Leahy: Are there ways to push back against this judicial primacy that we’re seeing these days?

Moreno: Absolutely. The first thing that liberals started talking about was old-fashioned court-packing and expanding the size of the Court. That’s been done before. FDR proposed to do that in the 1930s, and it really destroyed his presidency.

But there are a lot of other ways in which you can control the Court. If you read Article Three, Section Two of the Constitution, congress can change the Court’s jurisdiction, especially the kinds of cases that the Supreme Court can hear on an appeal.

So there are – and then, of course, the removal of judges by impeachment. That’s only been tried once back in 1805, and it failed. So there are a lot of rules …

Leahy: But the removal for impeachment must be for a cause. Must be for a cause. It can’t be we don’t like your decision.

Moreno: Because it happens so infrequently and it’s a good thing that happens so infrequently. Yes, most people do accept the view that impeachment has to be for crimes, something that you’d be indictable for outside of sort of just a political setting.

But there have always been people who argued that, no, it could be for policy reasons. There were some Jeffersonian Republicans who called for exactly that …

Leahy: Do you see that in the Constitution? I don’t see that in the Constitution.

Moreno: But the language says treason, bribery, or other high crimes and misdemeanors.

Leahy: But a decision itself isn’t a high crime or misdemeanor, even if you disagree with it. Right?

Moreno: Yes. If you interpret crimes and misdemeanors as being like treason, bribery, or theft, or ordinary crimes. Gerald Ford when he was in the House of Representatives, and he was leading an effort to impeach Justice William O. Douglas, who hadn’t done anything, probably not anything in ordinary criminal terms, but Ford said impeachable offense is whatever the majority of the House Representatives says it is.

I think you’ve seen that in the presidential context with Trump’s impeachments as well. So you’re right, it’s a minority view, but there’s always been that alternative. But Article Three says that the judges will hold their offices during good behavior.

So there’s an argument that good behavior means something short of impeachable, that impeachment is yet for criminal cases, but good behavior could mean, again, not behaving in an appropriately judicial way, usurping legislative function.

Leahy: Crom Carmichael is in the studio and he has a question for you.

Carmichael: I’m going to agree with the professor here, because before a judge takes office, they take an oath of office to uphold the Constitution. If they abuse the Constitution, then that could be considered an impeachable offense, and the people who are considering it are the ones who determine whether it is or not.

Leahy: And so that’s back to your argument, the Gerald Ford argument, Professor Moreno?

Moreno: Yes, and as a practical matter, again, because impeachment happens so infrequently, every time it comes up we’re almost starting from scratch, and this question of what is an impeachable offense arises anew.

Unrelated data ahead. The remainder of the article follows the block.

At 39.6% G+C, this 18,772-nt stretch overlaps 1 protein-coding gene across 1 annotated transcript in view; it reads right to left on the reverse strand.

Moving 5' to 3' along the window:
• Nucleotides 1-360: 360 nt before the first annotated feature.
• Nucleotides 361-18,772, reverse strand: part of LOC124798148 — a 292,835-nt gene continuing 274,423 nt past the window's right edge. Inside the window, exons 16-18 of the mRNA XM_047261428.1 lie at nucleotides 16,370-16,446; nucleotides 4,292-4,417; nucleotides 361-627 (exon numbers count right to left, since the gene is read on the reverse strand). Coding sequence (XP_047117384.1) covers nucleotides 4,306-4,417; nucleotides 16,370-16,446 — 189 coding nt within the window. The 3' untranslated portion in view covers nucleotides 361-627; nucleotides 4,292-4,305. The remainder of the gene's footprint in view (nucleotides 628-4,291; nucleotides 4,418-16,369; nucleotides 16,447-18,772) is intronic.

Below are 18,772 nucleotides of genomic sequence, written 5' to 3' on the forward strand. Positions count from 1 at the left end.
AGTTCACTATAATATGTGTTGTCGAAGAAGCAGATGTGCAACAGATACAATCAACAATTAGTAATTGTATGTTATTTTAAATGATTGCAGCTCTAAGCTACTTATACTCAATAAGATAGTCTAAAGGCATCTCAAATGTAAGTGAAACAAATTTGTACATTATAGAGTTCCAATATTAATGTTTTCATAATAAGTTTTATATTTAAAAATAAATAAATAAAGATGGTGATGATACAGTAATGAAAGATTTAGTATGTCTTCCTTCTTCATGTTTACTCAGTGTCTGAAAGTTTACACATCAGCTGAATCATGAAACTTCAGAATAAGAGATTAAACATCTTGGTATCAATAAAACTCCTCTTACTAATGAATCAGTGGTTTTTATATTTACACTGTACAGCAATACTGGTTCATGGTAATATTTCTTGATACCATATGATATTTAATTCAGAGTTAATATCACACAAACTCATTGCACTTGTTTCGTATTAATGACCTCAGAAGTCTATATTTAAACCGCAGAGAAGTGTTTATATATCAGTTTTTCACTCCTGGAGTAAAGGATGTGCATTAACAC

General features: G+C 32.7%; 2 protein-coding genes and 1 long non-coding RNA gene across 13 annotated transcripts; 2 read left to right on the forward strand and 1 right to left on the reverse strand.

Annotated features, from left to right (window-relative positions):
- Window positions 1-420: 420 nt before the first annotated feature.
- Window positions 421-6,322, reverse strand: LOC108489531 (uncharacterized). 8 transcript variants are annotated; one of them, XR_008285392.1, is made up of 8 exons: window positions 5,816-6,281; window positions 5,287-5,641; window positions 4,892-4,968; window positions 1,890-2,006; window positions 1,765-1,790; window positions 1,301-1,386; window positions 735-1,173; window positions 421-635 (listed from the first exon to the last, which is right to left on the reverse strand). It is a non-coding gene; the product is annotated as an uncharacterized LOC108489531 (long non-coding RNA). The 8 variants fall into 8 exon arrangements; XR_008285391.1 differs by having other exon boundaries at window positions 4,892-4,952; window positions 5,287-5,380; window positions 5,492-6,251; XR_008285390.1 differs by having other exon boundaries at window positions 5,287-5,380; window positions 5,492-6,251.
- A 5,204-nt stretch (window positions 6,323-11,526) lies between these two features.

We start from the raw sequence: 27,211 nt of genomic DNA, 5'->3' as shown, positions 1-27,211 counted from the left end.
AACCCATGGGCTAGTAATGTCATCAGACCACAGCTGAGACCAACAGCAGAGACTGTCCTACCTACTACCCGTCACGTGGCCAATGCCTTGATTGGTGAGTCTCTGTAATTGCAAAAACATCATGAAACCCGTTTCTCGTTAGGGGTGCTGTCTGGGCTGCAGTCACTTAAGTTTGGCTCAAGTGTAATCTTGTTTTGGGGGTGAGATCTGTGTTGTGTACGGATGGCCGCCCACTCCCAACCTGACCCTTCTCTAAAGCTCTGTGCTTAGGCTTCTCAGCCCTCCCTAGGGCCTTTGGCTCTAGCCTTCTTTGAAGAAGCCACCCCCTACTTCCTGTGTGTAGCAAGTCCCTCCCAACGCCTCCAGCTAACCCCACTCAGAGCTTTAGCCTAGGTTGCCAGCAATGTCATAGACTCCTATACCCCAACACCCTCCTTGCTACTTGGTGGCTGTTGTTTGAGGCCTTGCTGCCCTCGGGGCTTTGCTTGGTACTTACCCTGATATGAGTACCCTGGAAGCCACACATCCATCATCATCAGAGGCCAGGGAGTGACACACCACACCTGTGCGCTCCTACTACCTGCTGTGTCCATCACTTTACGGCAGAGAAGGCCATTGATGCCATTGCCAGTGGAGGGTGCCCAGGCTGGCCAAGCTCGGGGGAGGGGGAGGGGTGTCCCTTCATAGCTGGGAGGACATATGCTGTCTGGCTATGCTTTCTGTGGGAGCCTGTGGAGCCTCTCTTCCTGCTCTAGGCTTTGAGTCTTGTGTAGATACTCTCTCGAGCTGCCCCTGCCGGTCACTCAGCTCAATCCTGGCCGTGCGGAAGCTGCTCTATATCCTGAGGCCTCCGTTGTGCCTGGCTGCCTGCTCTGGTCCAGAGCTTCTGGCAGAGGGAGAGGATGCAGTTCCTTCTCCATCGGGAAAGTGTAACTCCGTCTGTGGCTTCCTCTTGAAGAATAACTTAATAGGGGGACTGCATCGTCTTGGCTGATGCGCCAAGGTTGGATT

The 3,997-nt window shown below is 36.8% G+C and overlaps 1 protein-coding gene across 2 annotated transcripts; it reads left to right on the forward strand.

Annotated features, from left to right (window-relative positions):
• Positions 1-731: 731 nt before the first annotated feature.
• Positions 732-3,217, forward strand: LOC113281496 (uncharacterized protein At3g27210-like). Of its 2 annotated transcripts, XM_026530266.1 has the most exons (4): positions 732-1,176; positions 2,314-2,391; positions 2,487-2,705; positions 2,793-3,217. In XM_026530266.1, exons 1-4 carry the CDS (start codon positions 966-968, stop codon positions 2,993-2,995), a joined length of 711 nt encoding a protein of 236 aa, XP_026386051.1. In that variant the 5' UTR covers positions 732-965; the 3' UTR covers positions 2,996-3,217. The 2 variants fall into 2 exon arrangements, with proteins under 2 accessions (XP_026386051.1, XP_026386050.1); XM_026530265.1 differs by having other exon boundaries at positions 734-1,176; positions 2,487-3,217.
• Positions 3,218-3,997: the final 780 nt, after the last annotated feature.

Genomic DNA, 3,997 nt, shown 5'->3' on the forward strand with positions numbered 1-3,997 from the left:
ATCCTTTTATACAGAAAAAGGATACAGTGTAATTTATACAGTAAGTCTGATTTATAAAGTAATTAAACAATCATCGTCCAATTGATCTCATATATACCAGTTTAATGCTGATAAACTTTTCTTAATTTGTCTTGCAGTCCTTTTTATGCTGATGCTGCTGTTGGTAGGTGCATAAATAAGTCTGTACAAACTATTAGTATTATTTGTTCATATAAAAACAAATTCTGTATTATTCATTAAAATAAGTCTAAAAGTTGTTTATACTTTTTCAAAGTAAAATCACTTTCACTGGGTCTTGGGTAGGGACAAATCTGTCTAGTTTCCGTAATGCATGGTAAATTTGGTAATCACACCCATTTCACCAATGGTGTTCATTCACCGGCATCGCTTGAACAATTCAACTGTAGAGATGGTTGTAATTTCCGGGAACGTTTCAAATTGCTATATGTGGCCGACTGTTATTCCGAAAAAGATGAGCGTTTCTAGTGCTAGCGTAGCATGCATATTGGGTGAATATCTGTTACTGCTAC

To Bill Clinton, technically, the charges were sort of perjury, but most people knew that it was really about his disgraceful behavior, sort of unbecoming of the office of the president.

Leahy: Is there a role for state attorney general here?

Moreno: That’s a very interesting question, because the Court’s power has also come about with changes in the American legal system and American legal education that are really important.

And the fact that many states have elected attorneys general who are separate from the governors, that’s really, I think, a very dysfunctional system. I think that the federal system where the attorney general is under the control of a unitary executive is much preferable.

So here you have rogue attorney generals who are going off sort of pursuing their own political agendas rather than enforcing the law.

Leahy: But aren’t those attorneys general representing the states in the federalist system?

Moreno: Yes, but usually very often the ways that the states have been complicit in undermining the federal system is another part of the story. The Supreme Court back in the 19th century, most of what the Court did, especially under John Marshall, was sort of defend the federal system and maintain the balance between the federal government and the states.

But the states have largely been subordinated to the federal government, mostly by offering money with strings attached through the federal – the so-called federal – spending power. So states themselves have contributed to the undue centralization of the American constitutional system.

Listen to today’s show highlights, including this interview:

– – –

Tune in weekdays from 5:00 – 8:00 a.m. to The Tennessee Star Reporwith Michael Patrick Leahy on Talk Radio 98.3 FM WLAC 1510. Listen online at iHeart Radio.
Photo “Paul Moreno” by Hillsdale College. Background “United States Supreme Court” by Senate Democrats. CC BY 2.0.